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In controlled listening tests most people have trouble distinguishing mp3 at 128-160 VBR kbits from the uncompressed original. 320 kbits is just a waste of bandwidth but people just assume more is better.

In a previous life I was a sound engineer. Under controlled conditions, my own listening equipment and lossless source files, with which I am familiar, I can identify 64kbps vs 128kbps (p = .01), 128kbps vs 192kbps (p = .01), 192kbps vs 256kbps (p = .03), and probably 256kbps vs 320kbps (p = .07), n = 30, LAME=3.something for all tests. If you are in Austin, you can come over and watch me do this in person.

I have no doubt that the general population may be (statistically) unable to distinguish 128kbps vs 256kbps, but that says nothing about a minority of individuals, many of whom are large music purchasers.

Fellow audio engineer here. Mp3 has this noticeable frequency dropoff at 16kHz, which makes it detectable regardless of the bitrate. Did you test mp4 (or whatever), which does not have that?

I seem to remember scientific studies that basically claimed that 192 kBit mp4 was indistinguishable from uncompressed sound.

That said, I still prefer uncompressed audio for mindful listening. For casual listening, I frankly don't care.

I did a similar test with AAC, which as I understand it (not a compression engineer) doesn't suffer from the same 16KHz problem.

64kbps vs 128kbps (p = .01)

128kbps vs 192kbps (p = .02)

192kbps vs 256kbps (p = .05)

256kbps vs 320kbps (p = .16)

This test taught me that (for my ears), AAC 256kbps is a good all-around codec for my music. You should do your own test (you might hear differently than me, apparently I hear differently than everyone in the Gizmodo and Maximum PC "studies"). But I would be surprised if it was simply a coincidence that Apple chose to standardize on 256kbps AAC, exactly the point where I have serious trouble distinguishing bitrates.

Would you like to explain how you tested this?

The current lame encoder uses a variable cutoff frequency depending on the quality setting. At the recommended "transparent" settings (-V2 or -V3) it uses a polyphase filter with transition band of 18671 Hz - 19205 Hz.

The key phrase here is "my own listening equipment". I have a much easier time discerning encoding quality on my Mackie reference monitors.

Yes, this point should be emphasized.

You should be able to discern most encoding effects on £1k/each speakers and a £500 sound card, if not then you have wasted your money.

OTOH as anyone who has tried to write music cheaply knows, distortions much larger than those typically caused by lossy compression quickly vanish on "normal" listening gear.

Of course, the people who care about encoding artifacts are much much more likely to have an expensive signal chain.

There are a small handful of "golden ears" testers that can ABX samples at much higher bitrates than average. You might be one of them. Most people that think they can do this fail to do so in a real test though.

Not the point, they shouldn't be telling people it's 320 kbits when it's not.

Perhaps not the central point but certainly relevant if people are up in arms about a non-feature.

And yet it is trivial to teach every one of them to identify 128kbit (at least) from uncompressed in just a few short minutes. And it's the kind of thing you pretty much can't un-hear. Those who want better quality have a legitimate gripe, though for business purposes related to your statement it's best to make a higher bitrate stream as a configuration option and not the default.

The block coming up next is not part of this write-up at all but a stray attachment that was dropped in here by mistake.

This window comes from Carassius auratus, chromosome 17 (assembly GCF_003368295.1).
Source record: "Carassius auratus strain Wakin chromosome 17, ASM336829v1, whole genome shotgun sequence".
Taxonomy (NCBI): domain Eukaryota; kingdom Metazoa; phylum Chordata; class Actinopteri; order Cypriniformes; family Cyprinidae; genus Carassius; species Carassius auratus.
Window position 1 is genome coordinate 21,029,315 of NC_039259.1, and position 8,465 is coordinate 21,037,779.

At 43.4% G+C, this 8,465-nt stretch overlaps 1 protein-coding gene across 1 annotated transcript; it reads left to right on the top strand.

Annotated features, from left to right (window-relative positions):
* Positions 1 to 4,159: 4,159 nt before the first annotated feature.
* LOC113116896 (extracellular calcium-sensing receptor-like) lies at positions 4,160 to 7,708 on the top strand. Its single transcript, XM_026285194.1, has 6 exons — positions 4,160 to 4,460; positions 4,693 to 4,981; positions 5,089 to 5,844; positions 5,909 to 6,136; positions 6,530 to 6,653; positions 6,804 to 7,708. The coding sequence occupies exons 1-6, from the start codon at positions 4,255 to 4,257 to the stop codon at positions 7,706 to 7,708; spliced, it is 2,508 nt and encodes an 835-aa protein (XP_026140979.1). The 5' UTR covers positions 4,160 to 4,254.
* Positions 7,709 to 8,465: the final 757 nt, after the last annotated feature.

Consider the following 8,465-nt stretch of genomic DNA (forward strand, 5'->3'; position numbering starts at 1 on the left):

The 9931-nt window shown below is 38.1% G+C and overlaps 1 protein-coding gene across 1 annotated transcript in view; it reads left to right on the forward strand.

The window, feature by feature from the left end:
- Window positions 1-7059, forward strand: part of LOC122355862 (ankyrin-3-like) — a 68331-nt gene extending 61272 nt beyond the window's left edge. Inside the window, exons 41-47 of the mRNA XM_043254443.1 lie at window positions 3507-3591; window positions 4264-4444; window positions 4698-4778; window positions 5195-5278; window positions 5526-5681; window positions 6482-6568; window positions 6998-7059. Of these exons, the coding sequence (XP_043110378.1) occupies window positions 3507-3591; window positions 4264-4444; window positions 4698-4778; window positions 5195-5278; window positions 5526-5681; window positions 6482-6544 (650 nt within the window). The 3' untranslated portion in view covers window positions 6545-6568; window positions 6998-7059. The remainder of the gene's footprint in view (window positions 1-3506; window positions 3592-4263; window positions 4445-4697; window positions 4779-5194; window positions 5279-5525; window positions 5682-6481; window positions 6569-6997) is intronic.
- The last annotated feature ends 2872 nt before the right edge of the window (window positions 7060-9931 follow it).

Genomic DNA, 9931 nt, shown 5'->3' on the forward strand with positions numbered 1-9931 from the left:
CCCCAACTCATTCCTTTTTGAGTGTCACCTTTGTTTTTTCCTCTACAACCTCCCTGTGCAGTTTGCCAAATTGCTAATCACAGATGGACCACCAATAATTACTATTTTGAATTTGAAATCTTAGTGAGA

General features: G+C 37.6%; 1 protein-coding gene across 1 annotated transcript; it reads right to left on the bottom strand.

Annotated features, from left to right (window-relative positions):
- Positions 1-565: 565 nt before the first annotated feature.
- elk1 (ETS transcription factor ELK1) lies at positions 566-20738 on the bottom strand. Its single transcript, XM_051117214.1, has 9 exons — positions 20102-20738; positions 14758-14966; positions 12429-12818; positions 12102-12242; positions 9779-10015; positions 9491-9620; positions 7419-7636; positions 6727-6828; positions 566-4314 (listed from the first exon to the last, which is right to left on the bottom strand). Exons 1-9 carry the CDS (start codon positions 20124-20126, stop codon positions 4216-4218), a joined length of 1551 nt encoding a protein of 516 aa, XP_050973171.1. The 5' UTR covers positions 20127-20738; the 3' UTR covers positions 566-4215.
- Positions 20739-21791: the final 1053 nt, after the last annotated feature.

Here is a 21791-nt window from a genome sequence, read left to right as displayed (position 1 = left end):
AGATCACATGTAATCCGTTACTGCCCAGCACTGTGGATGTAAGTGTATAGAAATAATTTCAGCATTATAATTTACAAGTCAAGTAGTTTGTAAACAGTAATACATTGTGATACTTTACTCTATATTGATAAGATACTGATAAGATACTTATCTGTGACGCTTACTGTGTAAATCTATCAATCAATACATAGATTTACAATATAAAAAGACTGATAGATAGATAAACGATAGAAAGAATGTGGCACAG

I think the author is on the wrong track discussing endoing times for 320kbit - it's much more likely that spotify is interested in keeping down their bandwidth costs.

A major streaming provider that I'm familiar with actually delivered streams that were 15%-20% under the quoted bitrate on many popular tracks for a few years, but only during periods of peak bandwidth consumption. It saved a significant amount of money and afaik was never detected (they no longer do so).

That said, spotify's baseline is -q5 Ogg Vorbis (true VBR at an average of around 160kps), not 128k MP3. Huge difference. VBR mode is a huge win for an codec, and Vorbis in general is less "obvious" than MP3. In particular, drums aren't a dead giveaway that the file is compressed, unlike any MP3 <256)

That depends on what you're listening to. For all my progressive/power metal, 128 just sounds terrible and empty. I'm not very well versed in the terminology, so I don't know how better to describe it. On the contrary, 320 sounds full.

My two cents.

People make a lot of those kinds of qualitative statements about sound quality, but when they actually do a rigorous A/B test they usually can't tell the difference.

I've done quite a bit of A/B testing on metal at ~128 kbits and it's very difficult to spot differences on most tracks. Modern lossy audio encoders are very, very good.

Using decent in-ear headphones (I like the Etymotic HF2), listening to Justice, I can definitely without a doubt tell the difference between 128 kbit and +256 kbit. Or more specifically, 128 kbit and lower for specific music makes me feel nauseous.

I'm guessing this type of music simply doesn't compress as well as say... Red Hot Chili Peppers.

I'm not performing a rigorous A/B test, and I can believe that I would fail said A/B test given other conditions (other speakers, other music, etc). I would love for this to be true for all conditions and save all that storage space. Unfortunately, in my personal real-life conditions, better quality does make for a better listening experience.

Are you doing the encoding and performing A/B tests yourself? There are all kinds of things that can hurt audio fidelity a lot worse than bitrate. Some MP3's are poorly encoded by some crappy shareware application. Some are transcoded from an already-lossy source. Some productions will compress better than others (supposedly, some producers actually mix and master with inevitable compression in mind).